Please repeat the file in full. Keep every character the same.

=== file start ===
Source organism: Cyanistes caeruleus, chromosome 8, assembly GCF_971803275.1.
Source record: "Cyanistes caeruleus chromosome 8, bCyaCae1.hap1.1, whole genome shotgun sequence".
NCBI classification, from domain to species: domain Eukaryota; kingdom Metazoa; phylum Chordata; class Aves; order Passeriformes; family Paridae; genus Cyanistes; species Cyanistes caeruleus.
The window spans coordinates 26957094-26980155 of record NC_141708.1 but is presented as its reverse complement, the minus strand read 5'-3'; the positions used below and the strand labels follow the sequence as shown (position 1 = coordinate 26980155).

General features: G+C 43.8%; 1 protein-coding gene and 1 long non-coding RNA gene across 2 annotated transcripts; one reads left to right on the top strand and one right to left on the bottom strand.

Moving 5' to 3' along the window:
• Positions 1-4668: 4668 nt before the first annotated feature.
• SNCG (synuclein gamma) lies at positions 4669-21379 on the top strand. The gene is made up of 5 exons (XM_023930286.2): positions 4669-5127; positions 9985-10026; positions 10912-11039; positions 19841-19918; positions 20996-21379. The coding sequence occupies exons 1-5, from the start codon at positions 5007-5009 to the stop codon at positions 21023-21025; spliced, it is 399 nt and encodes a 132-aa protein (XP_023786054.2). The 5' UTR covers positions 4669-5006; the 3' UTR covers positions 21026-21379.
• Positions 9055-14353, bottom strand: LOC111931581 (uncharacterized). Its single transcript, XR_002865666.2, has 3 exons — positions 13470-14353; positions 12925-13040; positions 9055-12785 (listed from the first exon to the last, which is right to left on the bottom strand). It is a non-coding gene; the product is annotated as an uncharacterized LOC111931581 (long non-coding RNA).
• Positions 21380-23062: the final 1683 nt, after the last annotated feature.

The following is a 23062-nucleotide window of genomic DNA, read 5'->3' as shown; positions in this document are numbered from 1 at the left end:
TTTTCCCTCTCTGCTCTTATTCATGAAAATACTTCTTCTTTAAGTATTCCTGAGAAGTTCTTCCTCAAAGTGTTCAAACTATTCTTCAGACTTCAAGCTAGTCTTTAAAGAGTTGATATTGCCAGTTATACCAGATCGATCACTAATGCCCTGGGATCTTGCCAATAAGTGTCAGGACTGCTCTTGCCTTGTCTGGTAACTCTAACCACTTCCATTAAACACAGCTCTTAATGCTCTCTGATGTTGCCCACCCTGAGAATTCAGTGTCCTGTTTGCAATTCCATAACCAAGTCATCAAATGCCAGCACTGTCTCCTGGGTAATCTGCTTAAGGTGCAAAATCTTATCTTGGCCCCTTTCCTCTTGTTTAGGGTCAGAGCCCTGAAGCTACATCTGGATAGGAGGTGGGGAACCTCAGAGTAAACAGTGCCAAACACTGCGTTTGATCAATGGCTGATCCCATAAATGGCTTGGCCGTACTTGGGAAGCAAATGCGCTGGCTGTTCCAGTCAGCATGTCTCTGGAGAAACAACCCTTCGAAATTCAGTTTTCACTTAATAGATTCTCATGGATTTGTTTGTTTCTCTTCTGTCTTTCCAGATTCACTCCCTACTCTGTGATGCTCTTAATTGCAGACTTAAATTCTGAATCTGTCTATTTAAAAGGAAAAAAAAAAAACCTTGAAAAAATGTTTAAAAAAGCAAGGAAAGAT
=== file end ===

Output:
Source organism: Cyanistes caeruleus, chromosome 8, assembly GCF_971803275.1.
Source record: "Cyanistes caeruleus chromosome 8, bCyaCae1.hap1.1, whole genome shotgun sequence".
NCBI classification, from domain to species: domain Eukaryota; kingdom Metazoa; phylum Chordata; class Aves; order Passeriformes; family Paridae; genus Cyanistes; species Cyanistes caeruleus.
The window spans coordinates 26957094-26980155 of record NC_141708.1 but is presented as its reverse complement, the minus strand read 5'-3'; the positions used below and the strand labels follow the sequence as shown (position 1 = coordinate 26980155).

General features: G+C 43.8%; 1 protein-coding gene and 1 long non-coding RNA gene across 2 annotated transcripts; one reads left to right on the top strand and one right to left on the bottom strand.

Moving 5' to 3' along the window:
• Positions 1-4668: 4668 nt before the first annotated feature.
• SNCG (synuclein gamma) lies at positions 4669-21379 on the top strand. The gene is made up of 5 exons (XM_023930286.2): positions 4669-5127; positions 9985-10026; positions 10912-11039; positions 19841-19918; positions 20996-21379. The coding sequence occupies exons 1-5, from the start codon at positions 5007-5009 to the stop codon at positions 21023-21025; spliced, it is 399 nt and encodes a 132-aa protein (XP_023786054.2). The 5' UTR covers positions 4669-5006; the 3' UTR covers positions 21026-21379.
• Positions 9055-14353, bottom strand: LOC111931581 (uncharacterized). Its single transcript, XR_002865666.2, has 3 exons — positions 13470-14353; positions 12925-13040; positions 9055-12785 (listed from the first exon to the last, which is right to left on the bottom strand). It is a non-coding gene; the product is annotated as an uncharacterized LOC111931581 (long non-coding RNA).
• Positions 21380-23062: the final 1683 nt, after the last annotated feature.

The following is a 23062-nucleotide window of genomic DNA, read 5'->3' as shown; positions in this document are numbered from 1 at the left end:
TTTTCCCTCTCTGCTCTTATTCATGAAAATACTTCTTCTTTAAGTATTCCTGAGAAGTTCTTCCTCAAAGTGTTCAAACTATTCTTCAGACTTCAAGCTAGTCTTTAAAGAGTTGATATTGCCAGTTATACCAGATCGATCACTAATGCCCTGGGATCTTGCCAATAAGTGTCAGGACTGCTCTTGCCTTGTCTGGTAACTCTAACCACTTCCATTAAACACAGCTCTTAATGCTCTCTGATGTTGCCCACCCTGAGAATTCAGTGTCCTGTTTGCAATTCCATAACCAAGTCATCAAATGCCAGCACTGTCTCCTGGGTAATCTGCTTAAGGTGCAAAATCTTATCTTGGCCCCTTTCCTCTTGTTTAGGGTCAGAGCCCTGAAGCTACATCTGGATAGGAGGTGGGGAACCTCAGAGTAAACAGTGCCAAACACTGCGTTTGATCAATGGCTGATCCCATAAATGGCTTGGCCGTACTTGGGAAGCAAATGCGCTGGCTGTTCCAGTCAGCATGTCTCTGGAGAAACAACCCTTCGAAATTCAGTTTTCACTTAATAGATTCTCATGGATTTGTTTGTTTCTCTTCTGTCTTTCCAGATTCACTCCCTACTCTGTGATGCTCTTAATTGCAGACTTAAATTCTGAATCTGTCTATTTAAAAGGAAAAAAAAAAAACCTTGAAAAAATGTTTAAAAAAGCAAGGAAAGAT